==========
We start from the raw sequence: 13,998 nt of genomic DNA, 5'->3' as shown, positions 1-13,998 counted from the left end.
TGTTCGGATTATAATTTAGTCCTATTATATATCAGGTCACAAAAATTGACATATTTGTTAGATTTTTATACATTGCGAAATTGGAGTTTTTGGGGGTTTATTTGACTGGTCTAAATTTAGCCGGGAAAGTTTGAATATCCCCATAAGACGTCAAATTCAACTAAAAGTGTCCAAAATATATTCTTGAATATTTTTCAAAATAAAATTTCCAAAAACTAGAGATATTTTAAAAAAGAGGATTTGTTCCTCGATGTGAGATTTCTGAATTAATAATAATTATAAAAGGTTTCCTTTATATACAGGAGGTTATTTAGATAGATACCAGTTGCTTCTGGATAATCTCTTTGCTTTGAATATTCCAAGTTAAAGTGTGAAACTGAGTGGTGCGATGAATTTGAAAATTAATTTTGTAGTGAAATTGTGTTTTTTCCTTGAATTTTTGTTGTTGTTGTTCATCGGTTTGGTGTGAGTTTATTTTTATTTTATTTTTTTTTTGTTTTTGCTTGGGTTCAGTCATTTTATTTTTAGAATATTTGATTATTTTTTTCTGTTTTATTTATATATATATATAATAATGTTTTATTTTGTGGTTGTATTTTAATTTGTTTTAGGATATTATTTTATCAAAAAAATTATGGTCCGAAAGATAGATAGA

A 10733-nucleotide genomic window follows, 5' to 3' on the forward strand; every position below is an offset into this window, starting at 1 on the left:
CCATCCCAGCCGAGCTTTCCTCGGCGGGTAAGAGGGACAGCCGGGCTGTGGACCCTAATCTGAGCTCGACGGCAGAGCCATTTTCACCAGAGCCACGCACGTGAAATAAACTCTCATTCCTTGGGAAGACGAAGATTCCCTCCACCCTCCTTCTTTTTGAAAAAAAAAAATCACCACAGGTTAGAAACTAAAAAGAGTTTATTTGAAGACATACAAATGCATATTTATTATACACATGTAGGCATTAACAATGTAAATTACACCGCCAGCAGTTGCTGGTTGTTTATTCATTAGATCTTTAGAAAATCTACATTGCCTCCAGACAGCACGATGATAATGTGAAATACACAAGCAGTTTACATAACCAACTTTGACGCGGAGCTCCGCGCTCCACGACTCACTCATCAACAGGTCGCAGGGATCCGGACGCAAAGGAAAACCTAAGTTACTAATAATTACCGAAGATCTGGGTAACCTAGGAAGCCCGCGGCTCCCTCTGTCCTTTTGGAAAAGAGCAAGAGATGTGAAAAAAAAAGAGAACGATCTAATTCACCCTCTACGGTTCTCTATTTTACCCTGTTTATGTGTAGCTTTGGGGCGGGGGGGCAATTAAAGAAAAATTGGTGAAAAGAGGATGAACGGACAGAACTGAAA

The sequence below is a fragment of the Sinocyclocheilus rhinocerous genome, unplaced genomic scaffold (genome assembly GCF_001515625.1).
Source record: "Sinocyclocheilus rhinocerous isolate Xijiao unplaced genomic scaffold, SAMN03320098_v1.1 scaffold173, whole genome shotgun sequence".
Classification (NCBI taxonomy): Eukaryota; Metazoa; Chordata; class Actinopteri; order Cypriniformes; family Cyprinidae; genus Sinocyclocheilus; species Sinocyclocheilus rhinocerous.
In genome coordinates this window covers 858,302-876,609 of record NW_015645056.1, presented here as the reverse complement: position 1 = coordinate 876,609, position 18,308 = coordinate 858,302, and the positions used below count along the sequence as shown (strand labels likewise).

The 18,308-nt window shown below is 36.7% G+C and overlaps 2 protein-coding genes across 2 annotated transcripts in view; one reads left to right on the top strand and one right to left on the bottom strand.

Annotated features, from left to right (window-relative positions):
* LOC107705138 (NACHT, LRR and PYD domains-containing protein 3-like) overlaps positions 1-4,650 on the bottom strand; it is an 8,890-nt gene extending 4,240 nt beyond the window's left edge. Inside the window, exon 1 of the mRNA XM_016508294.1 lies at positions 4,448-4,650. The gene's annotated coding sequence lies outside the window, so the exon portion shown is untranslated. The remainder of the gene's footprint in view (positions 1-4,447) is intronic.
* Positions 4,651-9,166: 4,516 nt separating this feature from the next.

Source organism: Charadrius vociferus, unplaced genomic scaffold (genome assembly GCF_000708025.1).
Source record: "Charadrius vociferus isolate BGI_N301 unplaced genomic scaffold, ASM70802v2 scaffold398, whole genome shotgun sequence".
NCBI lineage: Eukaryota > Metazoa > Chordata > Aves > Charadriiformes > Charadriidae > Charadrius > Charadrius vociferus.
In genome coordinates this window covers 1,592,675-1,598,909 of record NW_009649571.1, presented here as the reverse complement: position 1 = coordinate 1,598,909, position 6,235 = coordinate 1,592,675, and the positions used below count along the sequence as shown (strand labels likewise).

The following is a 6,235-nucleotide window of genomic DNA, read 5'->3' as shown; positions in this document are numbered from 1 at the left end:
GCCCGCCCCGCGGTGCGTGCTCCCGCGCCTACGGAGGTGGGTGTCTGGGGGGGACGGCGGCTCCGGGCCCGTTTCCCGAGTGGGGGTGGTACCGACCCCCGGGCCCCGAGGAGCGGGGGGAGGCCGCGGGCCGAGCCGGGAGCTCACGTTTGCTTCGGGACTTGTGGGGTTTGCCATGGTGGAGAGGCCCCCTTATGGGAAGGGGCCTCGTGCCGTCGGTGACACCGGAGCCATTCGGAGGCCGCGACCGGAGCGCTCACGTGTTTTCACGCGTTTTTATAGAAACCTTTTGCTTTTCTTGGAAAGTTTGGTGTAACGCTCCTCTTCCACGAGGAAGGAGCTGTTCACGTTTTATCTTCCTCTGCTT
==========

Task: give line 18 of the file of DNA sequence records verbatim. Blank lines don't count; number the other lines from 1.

GCCCGCCCCGCGGTGCGTGCTCCCGCGCCTACGGAGGTGGGTGTCTGGGGGGGACGGCGGCTCCGGGCCCGTTTCCCGAGTGGGGGTGGTACCGACCCCCGGGCCCCGAGGAGCGGGGGGAGGCCGCGGGCCGAGCCGGGAGCTCACGTTTGCTTCGGGACTTGTGGGGTTTGCCATGGTGGAGAGGCCCCCTTATGGGAAGGGGCCTCGTGCCGTCGGTGACACCGGAGCCATTCGGAGGCCGCGACCGGAGCGCTCACGTGTTTTCACGCGTTTTTATAGAAACCTTTTGCTTTTCTTGGAAAGTTTGGTGTAACGCTCCTCTTCCACGAGGAAGGAGCTGTTCACGTTTTATCTTCCTCTGCTT